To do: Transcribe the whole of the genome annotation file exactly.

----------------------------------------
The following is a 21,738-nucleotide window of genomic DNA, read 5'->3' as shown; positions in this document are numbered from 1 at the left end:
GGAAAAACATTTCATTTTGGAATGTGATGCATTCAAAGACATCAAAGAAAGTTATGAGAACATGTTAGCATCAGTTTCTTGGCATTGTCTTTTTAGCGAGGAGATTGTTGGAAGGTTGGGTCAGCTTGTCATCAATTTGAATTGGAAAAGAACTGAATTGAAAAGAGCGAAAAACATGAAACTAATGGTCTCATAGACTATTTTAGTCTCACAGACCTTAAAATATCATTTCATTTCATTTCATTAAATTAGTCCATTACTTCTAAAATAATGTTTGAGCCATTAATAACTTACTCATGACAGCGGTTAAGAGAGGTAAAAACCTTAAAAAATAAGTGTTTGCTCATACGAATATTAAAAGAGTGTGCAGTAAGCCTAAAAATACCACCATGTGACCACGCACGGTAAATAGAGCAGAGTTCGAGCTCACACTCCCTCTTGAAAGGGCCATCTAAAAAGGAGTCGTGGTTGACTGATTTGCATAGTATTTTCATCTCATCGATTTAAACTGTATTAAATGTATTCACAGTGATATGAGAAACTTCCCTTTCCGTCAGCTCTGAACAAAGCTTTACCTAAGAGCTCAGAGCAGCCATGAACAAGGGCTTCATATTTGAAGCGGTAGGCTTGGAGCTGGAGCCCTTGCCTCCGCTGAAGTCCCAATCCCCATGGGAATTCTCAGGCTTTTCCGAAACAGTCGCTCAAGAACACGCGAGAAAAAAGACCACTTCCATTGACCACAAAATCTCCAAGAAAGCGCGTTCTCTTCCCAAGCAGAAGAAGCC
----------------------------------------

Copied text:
The following is a 21,738-nucleotide window of genomic DNA, read 5'->3' as shown; positions in this document are numbered from 1 at the left end:
GGAAAAACATTTCATTTTGGAATGTGATGCATTCAAAGACATCAAAGAAAGTTATGAGAACATGTTAGCATCAGTTTCTTGGCATTGTCTTTTTAGCGAGGAGATTGTTGGAAGGTTGGGTCAGCTTGTCATCAATTTGAATTGGAAAAGAACTGAATTGAAAAGAGCGAAAAACATGAAACTAATGGTCTCATAGACTATTTTAGTCTCACAGACCTTAAAATATCATTTCATTTCATTTCATTAAATTAGTCCATTACTTCTAAAATAATGTTTGAGCCATTAATAACTTACTCATGACAGCGGTTAAGAGAGGTAAAAACCTTAAAAAATAAGTGTTTGCTCATACGAATATTAAAAGAGTGTGCAGTAAGCCTAAAAATACCACCATGTGACCACGCACGGTAAATAGAGCAGAGTTCGAGCTCACACTCCCTCTTGAAAGGGCCATCTAAAAAGGAGTCGTGGTTGACTGATTTGCATAGTATTTTCATCTCATCGATTTAAACTGTATTAAATGTATTCACAGTGATATGAGAAACTTCCCTTTCCGTCAGCTCTGAACAAAGCTTTACCTAAGAGCTCAGAGCAGCCATGAACAAGGGCTTCATATTTGAAGCGGTAGGCTTGGAGCTGGAGCCCTTGCCTCCGCTGAAGTCCCAATCCCCATGGGAATTCTCAGGCTTTTCCGAAACAGTCGCTCAAGAACACGCGAGAAAAAAGACCACTTCCATTGACCACAAAATCTCCAAGAAAGCGCGTTCTCTTCCCAAGCAGAAGAAGCC